Homily and Prayers
Mass for Prayer and Penance

By Fr. Ron Coyne
Blue Hills Collaborative: St. Anne's, Most Precious Blood, and St. Pius X in Hyde Park MA
February 3-4, 2018

[Note: This page is a transcript of Fr. Coyne's handwritten draft of his homily and prayers for the Mass for Prayer and Penance in the Archdiocese of Boston. We thank Fr. Coyne for permitting us to post these documents. The Archdiocese of Boston also provided materials for the Mass, including a link to sheet music for the song that Fr. Coyne references at the end of his homily.]

This weekend throughout the world all Catholic parishes are asked to celebrate Mass to pray for victims and survivors of sexual abuse by people in authority in the Church including priests and to ask forgiveness in the name of the Church for our failures toward children and families.  I know this subject can be very controversial and so I realize that some may choose to leave if necessary and I respect that choice.

I know there are parishioners who believe this is not the place for such a discussion and they may believe it is talked about too much – and yet there are other parishioners who would say it’s about time we addressed it at Mass.

I remember when this rampant abuse was first made public in the 1990s and exploded in the Archdiocese of Boston in the early 2000s.  I was at St. Brendan Dorchester and St. Albert’s in Weymouth and I remember preaching often about the sin and crime of sexual abuse within the Church.  People needed and wanted it to be addressed by their parish and their priests.

I believe then and now that we are not just talking about an individual severely harming a child or teenager but also the covering up of the crime by the institution itself.  In other words the coverup of the crime was and is systemic.  It became part of the system and was acceptable to many in authority including bishops.

Some will say that even that short time ago we had no idea about the extent of damage done to abuse victims and believed that the abuser could be cured by counselling or therapy.  Some wanted to believe over the years that transfers would solve the problem. But we now know how criminal those attitudes were and are.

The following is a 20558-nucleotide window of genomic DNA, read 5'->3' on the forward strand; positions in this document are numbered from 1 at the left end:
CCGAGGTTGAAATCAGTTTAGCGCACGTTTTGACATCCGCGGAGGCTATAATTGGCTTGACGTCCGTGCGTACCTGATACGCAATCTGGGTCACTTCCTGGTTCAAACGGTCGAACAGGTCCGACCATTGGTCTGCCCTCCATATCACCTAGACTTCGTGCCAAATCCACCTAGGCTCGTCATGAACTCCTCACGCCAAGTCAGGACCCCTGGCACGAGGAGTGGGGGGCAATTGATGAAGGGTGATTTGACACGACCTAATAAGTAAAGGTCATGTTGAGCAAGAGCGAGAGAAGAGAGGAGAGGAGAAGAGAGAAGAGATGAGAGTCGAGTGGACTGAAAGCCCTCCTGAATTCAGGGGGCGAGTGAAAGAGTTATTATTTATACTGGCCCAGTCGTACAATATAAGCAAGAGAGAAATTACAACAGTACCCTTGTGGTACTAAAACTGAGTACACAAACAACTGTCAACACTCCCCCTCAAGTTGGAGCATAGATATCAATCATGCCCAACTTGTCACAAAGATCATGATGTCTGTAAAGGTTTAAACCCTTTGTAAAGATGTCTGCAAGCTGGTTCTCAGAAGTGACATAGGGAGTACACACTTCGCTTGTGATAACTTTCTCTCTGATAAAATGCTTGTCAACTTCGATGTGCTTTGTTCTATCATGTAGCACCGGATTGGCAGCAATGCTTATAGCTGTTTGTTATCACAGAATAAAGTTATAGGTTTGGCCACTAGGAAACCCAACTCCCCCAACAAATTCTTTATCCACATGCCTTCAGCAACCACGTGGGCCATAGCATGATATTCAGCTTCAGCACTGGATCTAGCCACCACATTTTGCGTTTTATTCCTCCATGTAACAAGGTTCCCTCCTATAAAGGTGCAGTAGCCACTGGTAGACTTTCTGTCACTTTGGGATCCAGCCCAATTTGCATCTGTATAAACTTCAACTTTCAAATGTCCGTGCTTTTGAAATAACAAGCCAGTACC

Unfortunately the Church had become so powerful that it was allowed to handle its problems internally and not held accountable by the greater society.  Think about it, in those days everyone was Catholic – the court system, the police department, the newspapers – nobody wanted to believe that a priest or the Church itself could be sinful.

Think about this – if you believed that the Church represented God on earth and that Christ was perfect, then in your mind the Church had to be perfect – so anything that indicated that wasn’t true had to be hidden, covered up or denied.  That was allowed to happen and encouraged by many in authority including bishops.

I am very aware that there may be victims and survivors in our congregation today and I personally thank you for your presence in the church and your determination to challenge this institution and all others to openly admit what has taken place and how we have failed to live up to the gospel.  We are aware this morning of the many victims who did not survive because of the impact of trauma that led to substance abuse, living with emotional pain, and suicide.  This Mass is in their memory.  I’ve come to the conclusion that when I haven’t experienced something in my own life I need to listen to those who have.  The Catholic Church is called to listen to our people’s stories and respect them.